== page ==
Daniel P Howsmon, Troy Vargason, Robert A Rubin, Leanna Delhey, Marie Tippett, Shannon Rose, Sirish C Bennuri, John C Slattery, Stepan Melnyk, S Jill James, Richard E Frye, Juergen Hahn
2018 Autism spectrum disorder (ASD) is a developmental disorder which is currently only diagnosed through behavioral testing. Impaired folate-dependent one carbon metabolism (FOCM) and transsulfuration (TS) pathways have been implicated in ASD, and recently a study involving multivariate analysis based upon Fisher Discriminant Analysis returned very promising results for predicting an ASD diagnosis. This article takes another step toward the goal of developing a biochemical diagnostic for ASD by comparing five classification algorithms on existing data of FOCM/TS metabolites, and also validating the classification results with new data from an ASD cohort.
Classification and adaptive behavior prediction of children with autism spectrum disorder based upon multivariate data analysis of markers of oxidative stress and DNA methylationPLoS Computational Biology
Daniel P Howsmon, Uwe Kruger, Stepan Melnyk, S Jill James, Juergen Hahn
2017 The number of diagnosed cases of Autism Spectrum Disorders (ASD) has increased dramatically over the last four decades; however, there is still considerable debate regarding the underlying pathophysiology of ASD. This lack of biological knowledge restricts diagnoses to be made based on behavioral observations and psychometric tools. However, physiological measurements should support these behavioral diagnoses in the future in order to enable earlier and more accurate diagnoses.
Modeling regulatory mechanisms in IL‐6 signal transduction in hepatocytesBiotechnology and Bioengineering
Abhay Singh, Arul Jayaraman, Juergen Hahn
2006 Cytokines like interleukin‐6 (IL‐6) play an important role in triggering the acute phase response of the body to injury or inflammation. Signaling by IL‐6 involves two pathways: Janus‐associated kinases (JAK) and signal transducers and activators of transcription (STAT 3) are activated in the first pathway while the second pathway involves the activation of mitogen‐activated protein kinases (MAPK). While it is recognized that both pathways play a major role in IL‐6 signal transduction, a majority of studies have focused on signaling through either one of the pathways...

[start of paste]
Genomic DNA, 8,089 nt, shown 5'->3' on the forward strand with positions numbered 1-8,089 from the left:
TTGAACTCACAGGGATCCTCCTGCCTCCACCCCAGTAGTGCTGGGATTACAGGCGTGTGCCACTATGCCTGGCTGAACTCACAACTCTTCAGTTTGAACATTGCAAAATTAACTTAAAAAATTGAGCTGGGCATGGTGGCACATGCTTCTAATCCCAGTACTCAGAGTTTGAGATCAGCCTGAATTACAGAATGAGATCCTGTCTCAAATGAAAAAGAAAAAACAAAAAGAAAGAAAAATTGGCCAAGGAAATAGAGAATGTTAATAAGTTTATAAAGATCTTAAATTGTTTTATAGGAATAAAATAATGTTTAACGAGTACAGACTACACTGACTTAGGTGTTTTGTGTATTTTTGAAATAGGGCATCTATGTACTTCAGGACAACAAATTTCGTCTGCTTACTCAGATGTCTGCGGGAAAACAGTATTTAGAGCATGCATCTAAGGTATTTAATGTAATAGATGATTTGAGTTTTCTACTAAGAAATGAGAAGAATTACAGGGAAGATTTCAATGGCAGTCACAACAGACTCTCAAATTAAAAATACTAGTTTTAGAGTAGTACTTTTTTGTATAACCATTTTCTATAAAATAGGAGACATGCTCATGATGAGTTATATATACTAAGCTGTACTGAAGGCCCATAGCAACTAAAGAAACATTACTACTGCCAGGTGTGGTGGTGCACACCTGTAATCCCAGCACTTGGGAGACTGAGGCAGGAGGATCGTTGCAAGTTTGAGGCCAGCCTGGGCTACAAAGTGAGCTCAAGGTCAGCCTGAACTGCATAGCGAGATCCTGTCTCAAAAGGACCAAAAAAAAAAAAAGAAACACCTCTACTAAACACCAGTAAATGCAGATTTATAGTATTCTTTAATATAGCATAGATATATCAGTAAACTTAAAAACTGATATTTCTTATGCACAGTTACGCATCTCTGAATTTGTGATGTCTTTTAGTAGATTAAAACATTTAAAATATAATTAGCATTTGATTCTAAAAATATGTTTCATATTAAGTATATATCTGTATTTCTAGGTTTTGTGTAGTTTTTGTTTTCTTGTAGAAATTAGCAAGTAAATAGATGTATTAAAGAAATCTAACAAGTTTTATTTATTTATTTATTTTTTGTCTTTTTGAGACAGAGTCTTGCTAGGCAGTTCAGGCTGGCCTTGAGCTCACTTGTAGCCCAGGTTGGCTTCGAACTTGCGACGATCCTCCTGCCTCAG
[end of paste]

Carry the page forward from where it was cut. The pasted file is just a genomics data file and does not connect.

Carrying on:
An improved method for nonlinear model reduction using balancing of empirical gramiansComputers & Chemical Engineering
Juergen Hahn, Thomas F Edgar
2002 Nonlinear model predictive control has become increasingly popular in the chemical process industry. Highly accurate models can now be simulated with modern dynamic simulators combined with powerful optimization algorithms. However, computational requirements grow with the complexity of the models...
Automatic control in microelectronics manufacturing: Practices, challenges, and possibilitiesAutomatica
Thomas F Edgar, Stephanie W Butler, W Jarrett Campbell, Carlos Pfeiffer, Christopher Bode, Sung Bo Hwang, KS Balakrishnan, Juergen Hahn
2000 Advances in modeling and control will be required to meet future technical challenges in microelectronics manufacturing. The implementation of closed-loop control on key unit operations has been limited due to a dearth of suitable in situ measurements, variations in process equipment and wafer properties, limited process understanding, non-automated operational practices, and lack of trained personnel. This paper reviews the state-of-the-art for process control in semiconductor processing, and covers the key unit operations of lithography, plasma etching, thin film deposition, rapid thermal processing, and chemical–mechanical planarization...